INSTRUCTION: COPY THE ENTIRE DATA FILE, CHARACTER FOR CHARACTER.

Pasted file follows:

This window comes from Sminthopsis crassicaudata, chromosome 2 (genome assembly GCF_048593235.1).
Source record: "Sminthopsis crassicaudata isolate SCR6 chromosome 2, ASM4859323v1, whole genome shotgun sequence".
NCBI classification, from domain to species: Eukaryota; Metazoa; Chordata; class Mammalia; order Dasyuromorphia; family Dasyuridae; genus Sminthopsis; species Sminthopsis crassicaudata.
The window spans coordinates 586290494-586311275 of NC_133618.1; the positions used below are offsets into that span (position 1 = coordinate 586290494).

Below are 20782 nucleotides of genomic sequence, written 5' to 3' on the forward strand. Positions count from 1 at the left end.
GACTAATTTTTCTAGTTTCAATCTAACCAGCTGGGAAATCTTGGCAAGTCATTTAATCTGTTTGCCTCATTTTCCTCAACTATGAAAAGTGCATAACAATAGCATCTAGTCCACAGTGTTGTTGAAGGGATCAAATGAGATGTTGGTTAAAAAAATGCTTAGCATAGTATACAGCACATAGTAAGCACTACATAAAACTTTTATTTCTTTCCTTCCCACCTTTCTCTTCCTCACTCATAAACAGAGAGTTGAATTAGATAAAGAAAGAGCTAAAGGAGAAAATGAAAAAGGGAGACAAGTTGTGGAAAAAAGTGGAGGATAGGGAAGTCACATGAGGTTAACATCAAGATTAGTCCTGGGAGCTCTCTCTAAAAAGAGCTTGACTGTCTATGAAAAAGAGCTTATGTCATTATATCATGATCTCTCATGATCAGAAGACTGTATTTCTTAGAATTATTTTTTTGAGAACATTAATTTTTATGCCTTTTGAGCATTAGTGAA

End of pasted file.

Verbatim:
This window comes from Sminthopsis crassicaudata, chromosome 2 (genome assembly GCF_048593235.1).
Source record: "Sminthopsis crassicaudata isolate SCR6 chromosome 2, ASM4859323v1, whole genome shotgun sequence".
NCBI classification, from domain to species: Eukaryota; Metazoa; Chordata; class Mammalia; order Dasyuromorphia; family Dasyuridae; genus Sminthopsis; species Sminthopsis crassicaudata.
The window spans coordinates 586290494-586311275 of NC_133618.1; the positions used below are offsets into that span (position 1 = coordinate 586290494).

Below are 20782 nucleotides of genomic sequence, written 5' to 3' on the forward strand. Positions count from 1 at the left end.
GACTAATTTTTCTAGTTTCAATCTAACCAGCTGGGAAATCTTGGCAAGTCATTTAATCTGTTTGCCTCATTTTCCTCAACTATGAAAAGTGCATAACAATAGCATCTAGTCCACAGTGTTGTTGAAGGGATCAAATGAGATGTTGGTTAAAAAAATGCTTAGCATAGTATACAGCACATAGTAAGCACTACATAAAACTTTTATTTCTTTCCTTCCCACCTTTCTCTTCCTCACTCATAAACAGAGAGTTGAATTAGATAAAGAAAGAGCTAAAGGAGAAAATGAAAAAGGGAGACAAGTTGTGGAAAAAAGTGGAGGATAGGGAAGTCACATGAGGTTAACATCAAGATTAGTCCTGGGAGCTCTCTCTAAAAAGAGCTTGACTGTCTATGAAAAAGAGCTTATGTCATTATATCATGATCTCTCATGATCAGAAGACTGTATTTCTTAGAATTATTTTTTTGAGAACATTAATTTTTATGCCTTTTGAGCATTAGTGAA